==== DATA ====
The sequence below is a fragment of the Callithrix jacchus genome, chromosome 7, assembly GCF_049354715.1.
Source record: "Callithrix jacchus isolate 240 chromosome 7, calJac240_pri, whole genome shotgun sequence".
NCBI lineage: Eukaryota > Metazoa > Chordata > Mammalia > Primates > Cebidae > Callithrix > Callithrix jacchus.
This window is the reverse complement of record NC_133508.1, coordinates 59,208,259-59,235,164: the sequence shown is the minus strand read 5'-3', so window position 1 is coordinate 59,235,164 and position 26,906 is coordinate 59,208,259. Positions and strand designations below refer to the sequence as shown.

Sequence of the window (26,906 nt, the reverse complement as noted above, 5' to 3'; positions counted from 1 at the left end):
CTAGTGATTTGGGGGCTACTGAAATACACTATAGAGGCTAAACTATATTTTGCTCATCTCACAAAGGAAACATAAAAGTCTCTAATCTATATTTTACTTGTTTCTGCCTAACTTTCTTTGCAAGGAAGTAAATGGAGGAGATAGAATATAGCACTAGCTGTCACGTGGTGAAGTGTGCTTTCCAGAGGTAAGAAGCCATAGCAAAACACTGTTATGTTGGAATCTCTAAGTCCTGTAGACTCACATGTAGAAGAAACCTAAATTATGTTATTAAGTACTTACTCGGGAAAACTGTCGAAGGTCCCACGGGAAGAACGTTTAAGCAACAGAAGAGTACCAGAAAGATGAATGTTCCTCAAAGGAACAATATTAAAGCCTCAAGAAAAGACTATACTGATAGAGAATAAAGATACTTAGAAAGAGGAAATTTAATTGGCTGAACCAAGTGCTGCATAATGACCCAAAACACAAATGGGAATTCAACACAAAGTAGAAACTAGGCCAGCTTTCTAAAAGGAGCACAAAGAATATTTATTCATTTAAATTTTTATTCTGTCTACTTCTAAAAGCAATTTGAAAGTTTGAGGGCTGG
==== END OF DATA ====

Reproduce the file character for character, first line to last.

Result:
The sequence below is a fragment of the Callithrix jacchus genome, chromosome 7, assembly GCF_049354715.1.
Source record: "Callithrix jacchus isolate 240 chromosome 7, calJac240_pri, whole genome shotgun sequence".
NCBI lineage: Eukaryota > Metazoa > Chordata > Mammalia > Primates > Cebidae > Callithrix > Callithrix jacchus.
This window is the reverse complement of record NC_133508.1, coordinates 59,208,259-59,235,164: the sequence shown is the minus strand read 5'-3', so window position 1 is coordinate 59,235,164 and position 26,906 is coordinate 59,208,259. Positions and strand designations below refer to the sequence as shown.

Sequence of the window (26,906 nt, the reverse complement as noted above, 5' to 3'; positions counted from 1 at the left end):
CTAGTGATTTGGGGGCTACTGAAATACACTATAGAGGCTAAACTATATTTTGCTCATCTCACAAAGGAAACATAAAAGTCTCTAATCTATATTTTACTTGTTTCTGCCTAACTTTCTTTGCAAGGAAGTAAATGGAGGAGATAGAATATAGCACTAGCTGTCACGTGGTGAAGTGTGCTTTCCAGAGGTAAGAAGCCATAGCAAAACACTGTTATGTTGGAATCTCTAAGTCCTGTAGACTCACATGTAGAAGAAACCTAAATTATGTTATTAAGTACTTACTCGGGAAAACTGTCGAAGGTCCCACGGGAAGAACGTTTAAGCAACAGAAGAGTACCAGAAAGATGAATGTTCCTCAAAGGAACAATATTAAAGCCTCAAGAAAAGACTATACTGATAGAGAATAAAGATACTTAGAAAGAGGAAATTTAATTGGCTGAACCAAGTGCTGCATAATGACCCAAAACACAAATGGGAATTCAACACAAAGTAGAAACTAGGCCAGCTTTCTAAAAGGAGCACAAAGAATATTTATTCATTTAAATTTTTATTCTGTCTACTTCTAAAAGCAATTTGAAAGTTTGAGGGCTGG